How Do You Handle Friends And Relatives Who Take More Than They Give?

There’s something that happens to a relationship when you slow down long enough to recognize that the person you’ve given to selflessly for the duration of your relationship couldn’t be bothered to do the same when they had the opportunity reciprocate.

These harsh realizations always seem to come after the fact — usually during moments of reflection and after the imbalanced relationship has been allowed to continue for years — as people generally don’t expect immediate reciprocity from loved ones. While the reaction is often delayed, it doesn’t make the impact of being in a relationship with selfish and self-centered people any less hurtful. When that revelation comes, one natural reaction can be to cut off the person, as it’s easy to assume they are fully aware of their actions; however, this may not be the case.

“Emotional intelligence exists on a spectrum, and some individuals are higher in emotional intelligence than others,” Dr. Lisa Marie Bobby, told O Magazine. “One symptom of low emotional intelligence is the tendency to be self-absorbed, or exclusively concerned about what you’re thinking, feeling, needing, and wanting, instead of the thoughts, feelings, needs, and desires of others.”

In these instances, Dr. Bobby recommends having some level of empathy or understanding for the self-centered party.

“One thing that I’ve found to be helpful is to conceptualize the way that people are functioning in the context of their life experiences. People who are ‘selfish‘ tend to have been raised in environments in which their feelings, thoughts, and needs weren’t recognized or valued,” she said. “In contrast, from earliest childhood, highly empathetic people have had their feelings and thoughts reflected back to them, and at least respected. In this way, thoughtful and compassionate people are not born, they’re made. Likewise, people who have arrived in adulthood without the easy ability to understand or value the emotions of others tend to be products of their environment.”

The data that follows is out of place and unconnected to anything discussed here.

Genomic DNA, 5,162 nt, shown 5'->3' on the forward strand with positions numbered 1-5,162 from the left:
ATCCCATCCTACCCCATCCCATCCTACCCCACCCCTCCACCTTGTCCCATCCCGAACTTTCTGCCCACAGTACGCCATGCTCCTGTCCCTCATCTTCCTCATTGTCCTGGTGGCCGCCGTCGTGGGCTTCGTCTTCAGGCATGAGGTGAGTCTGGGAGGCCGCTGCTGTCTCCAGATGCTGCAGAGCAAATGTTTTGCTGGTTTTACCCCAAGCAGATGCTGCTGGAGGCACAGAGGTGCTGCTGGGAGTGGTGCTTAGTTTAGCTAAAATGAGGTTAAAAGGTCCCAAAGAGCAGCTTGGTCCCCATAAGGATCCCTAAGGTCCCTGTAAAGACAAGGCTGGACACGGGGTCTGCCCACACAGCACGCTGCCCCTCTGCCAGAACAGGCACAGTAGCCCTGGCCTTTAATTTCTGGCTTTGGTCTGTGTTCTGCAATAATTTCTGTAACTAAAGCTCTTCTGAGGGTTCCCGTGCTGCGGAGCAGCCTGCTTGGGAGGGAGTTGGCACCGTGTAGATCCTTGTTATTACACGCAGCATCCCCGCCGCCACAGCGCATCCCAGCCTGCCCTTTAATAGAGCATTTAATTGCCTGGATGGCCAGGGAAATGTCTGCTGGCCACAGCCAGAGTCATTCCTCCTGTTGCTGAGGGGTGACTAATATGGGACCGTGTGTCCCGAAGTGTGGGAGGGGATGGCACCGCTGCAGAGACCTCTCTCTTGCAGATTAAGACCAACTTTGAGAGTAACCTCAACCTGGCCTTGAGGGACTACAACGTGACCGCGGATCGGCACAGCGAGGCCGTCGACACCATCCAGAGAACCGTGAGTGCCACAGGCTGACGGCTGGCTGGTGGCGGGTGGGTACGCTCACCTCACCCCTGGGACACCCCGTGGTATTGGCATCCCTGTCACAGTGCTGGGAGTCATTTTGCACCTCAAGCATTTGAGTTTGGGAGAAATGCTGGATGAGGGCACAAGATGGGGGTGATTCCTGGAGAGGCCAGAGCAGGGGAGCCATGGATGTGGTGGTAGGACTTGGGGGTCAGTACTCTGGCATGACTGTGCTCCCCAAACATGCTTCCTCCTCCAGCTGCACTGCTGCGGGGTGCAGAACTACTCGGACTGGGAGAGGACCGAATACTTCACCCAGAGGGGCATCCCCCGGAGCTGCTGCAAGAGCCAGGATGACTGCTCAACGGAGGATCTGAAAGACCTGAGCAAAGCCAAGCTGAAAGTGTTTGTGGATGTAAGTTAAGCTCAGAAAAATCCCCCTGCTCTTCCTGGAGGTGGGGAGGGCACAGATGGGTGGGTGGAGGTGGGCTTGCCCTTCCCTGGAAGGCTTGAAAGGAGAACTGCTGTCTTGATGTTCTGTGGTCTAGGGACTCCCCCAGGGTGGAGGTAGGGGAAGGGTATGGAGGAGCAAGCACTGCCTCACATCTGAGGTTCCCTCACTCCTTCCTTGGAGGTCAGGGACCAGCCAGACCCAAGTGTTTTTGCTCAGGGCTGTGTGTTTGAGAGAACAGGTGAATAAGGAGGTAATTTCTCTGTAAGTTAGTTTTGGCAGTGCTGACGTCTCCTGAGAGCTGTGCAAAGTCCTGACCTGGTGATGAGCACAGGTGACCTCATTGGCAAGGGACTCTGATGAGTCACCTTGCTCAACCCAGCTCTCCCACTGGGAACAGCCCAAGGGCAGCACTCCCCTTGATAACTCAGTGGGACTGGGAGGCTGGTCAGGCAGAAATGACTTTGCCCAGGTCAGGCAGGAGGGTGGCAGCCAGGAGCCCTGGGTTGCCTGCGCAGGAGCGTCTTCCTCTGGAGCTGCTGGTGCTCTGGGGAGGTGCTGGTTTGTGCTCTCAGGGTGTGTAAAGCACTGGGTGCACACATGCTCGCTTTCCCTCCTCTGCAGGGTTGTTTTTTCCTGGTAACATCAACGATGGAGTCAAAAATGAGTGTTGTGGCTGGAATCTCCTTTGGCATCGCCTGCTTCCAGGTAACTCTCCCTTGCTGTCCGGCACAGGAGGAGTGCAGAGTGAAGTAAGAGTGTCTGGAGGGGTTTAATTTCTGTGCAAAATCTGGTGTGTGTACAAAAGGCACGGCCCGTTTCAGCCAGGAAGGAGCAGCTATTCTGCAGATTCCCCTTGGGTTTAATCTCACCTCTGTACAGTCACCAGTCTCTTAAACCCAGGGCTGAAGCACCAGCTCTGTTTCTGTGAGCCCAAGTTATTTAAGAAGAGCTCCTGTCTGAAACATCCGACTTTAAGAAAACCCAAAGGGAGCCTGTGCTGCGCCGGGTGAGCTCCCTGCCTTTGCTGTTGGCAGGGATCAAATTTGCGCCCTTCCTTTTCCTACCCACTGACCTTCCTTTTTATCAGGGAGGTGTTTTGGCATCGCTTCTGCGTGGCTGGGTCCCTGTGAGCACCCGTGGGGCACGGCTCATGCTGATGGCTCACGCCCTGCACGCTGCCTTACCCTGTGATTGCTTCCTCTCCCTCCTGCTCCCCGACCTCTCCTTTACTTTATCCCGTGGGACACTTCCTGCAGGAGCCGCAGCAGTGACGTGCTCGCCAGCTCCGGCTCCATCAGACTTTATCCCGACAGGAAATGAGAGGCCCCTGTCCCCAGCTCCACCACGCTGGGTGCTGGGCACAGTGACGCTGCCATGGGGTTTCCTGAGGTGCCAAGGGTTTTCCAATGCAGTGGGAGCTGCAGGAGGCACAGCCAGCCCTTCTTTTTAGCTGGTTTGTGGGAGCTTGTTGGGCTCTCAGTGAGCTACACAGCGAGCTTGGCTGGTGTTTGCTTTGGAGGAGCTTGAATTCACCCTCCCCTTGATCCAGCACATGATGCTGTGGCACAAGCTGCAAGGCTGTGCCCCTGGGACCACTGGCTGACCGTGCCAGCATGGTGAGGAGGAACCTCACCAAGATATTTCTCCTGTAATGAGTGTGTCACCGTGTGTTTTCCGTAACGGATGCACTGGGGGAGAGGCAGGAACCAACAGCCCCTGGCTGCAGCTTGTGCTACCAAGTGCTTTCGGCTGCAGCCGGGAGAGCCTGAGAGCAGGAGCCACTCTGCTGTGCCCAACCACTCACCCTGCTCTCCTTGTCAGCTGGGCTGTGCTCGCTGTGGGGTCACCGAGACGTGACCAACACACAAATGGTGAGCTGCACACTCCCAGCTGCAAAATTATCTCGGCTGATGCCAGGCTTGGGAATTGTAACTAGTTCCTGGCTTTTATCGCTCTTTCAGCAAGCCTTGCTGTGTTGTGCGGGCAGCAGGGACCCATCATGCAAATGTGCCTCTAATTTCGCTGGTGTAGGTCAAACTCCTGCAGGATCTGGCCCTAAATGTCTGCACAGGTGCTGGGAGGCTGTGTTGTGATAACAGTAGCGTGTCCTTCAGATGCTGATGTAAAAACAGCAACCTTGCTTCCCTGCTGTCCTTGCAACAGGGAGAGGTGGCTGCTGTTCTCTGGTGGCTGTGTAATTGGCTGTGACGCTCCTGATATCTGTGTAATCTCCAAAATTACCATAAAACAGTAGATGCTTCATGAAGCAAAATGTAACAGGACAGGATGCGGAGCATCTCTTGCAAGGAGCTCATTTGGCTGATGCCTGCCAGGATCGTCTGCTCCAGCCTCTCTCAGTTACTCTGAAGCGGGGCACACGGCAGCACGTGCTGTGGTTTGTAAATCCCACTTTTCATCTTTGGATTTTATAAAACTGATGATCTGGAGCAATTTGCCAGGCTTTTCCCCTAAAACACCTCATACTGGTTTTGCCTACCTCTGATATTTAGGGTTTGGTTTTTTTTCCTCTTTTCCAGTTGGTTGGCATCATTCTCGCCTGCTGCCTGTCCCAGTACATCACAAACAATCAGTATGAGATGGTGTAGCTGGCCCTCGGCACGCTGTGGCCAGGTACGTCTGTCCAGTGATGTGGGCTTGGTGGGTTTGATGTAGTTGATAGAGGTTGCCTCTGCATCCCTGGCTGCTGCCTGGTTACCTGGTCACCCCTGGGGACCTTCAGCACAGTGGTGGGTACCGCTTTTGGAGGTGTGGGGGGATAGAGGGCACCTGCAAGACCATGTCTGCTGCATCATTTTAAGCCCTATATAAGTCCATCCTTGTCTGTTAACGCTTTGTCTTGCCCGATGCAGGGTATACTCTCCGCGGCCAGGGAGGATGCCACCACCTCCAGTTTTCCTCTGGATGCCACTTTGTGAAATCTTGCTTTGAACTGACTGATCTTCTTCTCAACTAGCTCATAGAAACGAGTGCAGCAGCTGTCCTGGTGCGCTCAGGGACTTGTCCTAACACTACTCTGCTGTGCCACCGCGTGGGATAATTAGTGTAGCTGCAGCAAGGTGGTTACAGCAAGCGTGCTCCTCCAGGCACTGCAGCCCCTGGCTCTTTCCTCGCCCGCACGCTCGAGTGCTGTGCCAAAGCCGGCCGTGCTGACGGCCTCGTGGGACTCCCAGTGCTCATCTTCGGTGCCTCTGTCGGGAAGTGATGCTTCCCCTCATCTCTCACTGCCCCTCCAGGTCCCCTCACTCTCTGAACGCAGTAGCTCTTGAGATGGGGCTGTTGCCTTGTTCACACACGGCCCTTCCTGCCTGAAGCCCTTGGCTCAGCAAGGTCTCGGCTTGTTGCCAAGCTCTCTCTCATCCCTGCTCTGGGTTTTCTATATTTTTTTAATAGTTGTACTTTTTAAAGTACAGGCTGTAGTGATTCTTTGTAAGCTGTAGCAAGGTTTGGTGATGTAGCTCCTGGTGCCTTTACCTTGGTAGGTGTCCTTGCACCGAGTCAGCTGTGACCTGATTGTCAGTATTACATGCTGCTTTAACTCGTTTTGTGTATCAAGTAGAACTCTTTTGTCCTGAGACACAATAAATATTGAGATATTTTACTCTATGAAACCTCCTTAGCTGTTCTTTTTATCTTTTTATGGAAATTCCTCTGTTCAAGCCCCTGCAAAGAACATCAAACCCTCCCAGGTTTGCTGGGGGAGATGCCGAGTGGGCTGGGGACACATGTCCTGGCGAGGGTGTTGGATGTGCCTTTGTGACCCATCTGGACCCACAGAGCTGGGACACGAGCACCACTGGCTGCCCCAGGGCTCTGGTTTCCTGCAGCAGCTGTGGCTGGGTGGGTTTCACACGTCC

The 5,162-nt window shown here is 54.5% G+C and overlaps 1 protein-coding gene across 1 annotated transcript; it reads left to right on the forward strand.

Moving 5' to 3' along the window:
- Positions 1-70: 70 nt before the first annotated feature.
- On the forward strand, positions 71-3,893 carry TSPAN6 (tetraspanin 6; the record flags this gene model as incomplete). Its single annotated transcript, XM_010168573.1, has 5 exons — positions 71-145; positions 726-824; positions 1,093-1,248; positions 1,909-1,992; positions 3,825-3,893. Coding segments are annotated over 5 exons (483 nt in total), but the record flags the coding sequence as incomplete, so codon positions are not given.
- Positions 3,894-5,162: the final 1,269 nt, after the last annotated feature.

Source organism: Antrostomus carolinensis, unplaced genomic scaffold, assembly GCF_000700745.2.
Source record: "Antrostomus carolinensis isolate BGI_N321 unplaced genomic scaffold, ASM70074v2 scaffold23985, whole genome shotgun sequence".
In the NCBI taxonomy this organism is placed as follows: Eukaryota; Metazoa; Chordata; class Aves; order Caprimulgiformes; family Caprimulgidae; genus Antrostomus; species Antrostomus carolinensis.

Of course, this doesn’t mean that givers or considerate people should simply tolerate the behavior of their selfish loved ones, so here are some other ways of dealing.

Take a break

For those who generally like to avoid confrontation or feel that a conversation would have little effects on the selfish party, withdrawing, at least for a short period of time, might be the ideal approach.

Give less

When you realize that you’re extending yourself to a person who doesn’t even attempt to meet you halfway, it may be time to reassess how freely you give. Keeping score is unhealthy, but strong relationships have a reasonable balance between giving and taking.


Sometimes the best approach is to have a calm conversation with the inconsiderate party and let them know how you’re feeling. While they may not initially be receptive and go into defense mode, it can be beneficial for the relationship in the long term.

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